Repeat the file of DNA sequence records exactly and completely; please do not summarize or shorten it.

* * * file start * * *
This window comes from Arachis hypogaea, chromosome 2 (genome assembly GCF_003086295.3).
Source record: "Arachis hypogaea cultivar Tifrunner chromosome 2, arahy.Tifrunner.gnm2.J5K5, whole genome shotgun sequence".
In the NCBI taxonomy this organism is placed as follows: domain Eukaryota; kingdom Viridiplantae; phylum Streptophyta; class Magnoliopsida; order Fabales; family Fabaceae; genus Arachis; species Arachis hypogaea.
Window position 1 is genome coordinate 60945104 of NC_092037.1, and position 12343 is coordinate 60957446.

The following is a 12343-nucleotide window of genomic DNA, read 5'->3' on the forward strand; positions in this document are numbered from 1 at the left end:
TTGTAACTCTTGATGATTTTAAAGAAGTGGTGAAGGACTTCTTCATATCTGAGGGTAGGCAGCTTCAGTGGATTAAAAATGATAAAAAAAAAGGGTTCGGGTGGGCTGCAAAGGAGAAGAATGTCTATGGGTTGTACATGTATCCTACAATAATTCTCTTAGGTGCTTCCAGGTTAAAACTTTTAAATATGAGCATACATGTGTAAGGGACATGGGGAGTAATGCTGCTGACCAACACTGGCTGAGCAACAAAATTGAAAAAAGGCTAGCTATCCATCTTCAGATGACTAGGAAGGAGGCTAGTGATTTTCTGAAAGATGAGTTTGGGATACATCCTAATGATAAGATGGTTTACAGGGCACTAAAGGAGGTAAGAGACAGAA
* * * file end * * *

This window comes from Arachis hypogaea, chromosome 2 (genome assembly GCF_003086295.3).
Source record: "Arachis hypogaea cultivar Tifrunner chromosome 2, arahy.Tifrunner.gnm2.J5K5, whole genome shotgun sequence".
In the NCBI taxonomy this organism is placed as follows: domain Eukaryota; kingdom Viridiplantae; phylum Streptophyta; class Magnoliopsida; order Fabales; family Fabaceae; genus Arachis; species Arachis hypogaea.
Window position 1 is genome coordinate 60945104 of NC_092037.1, and position 12343 is coordinate 60957446.

The following is a 12343-nucleotide window of genomic DNA, read 5'->3' on the forward strand; positions in this document are numbered from 1 at the left end:
TTGTAACTCTTGATGATTTTAAAGAAGTGGTGAAGGACTTCTTCATATCTGAGGGTAGGCAGCTTCAGTGGATTAAAAATGATAAAAAAAAAGGGTTCGGGTGGGCTGCAAAGGAGAAGAATGTCTATGGGTTGTACATGTATCCTACAATAATTCTCTTAGGTGCTTCCAGGTTAAAACTTTTAAATATGAGCATACATGTGTAAGGGACATGGGGAGTAATGCTGCTGACCAACACTGGCTGAGCAACAAAATTGAAAAAAGGCTAGCTATCCATCTTCAGATGACTAGGAAGGAGGCTAGTGATTTTCTGAAAGATGAGTTTGGGATACATCCTAATGATAAGATGGTTTACAGGGCACTAAAGGAGGTAAGAGACAGAA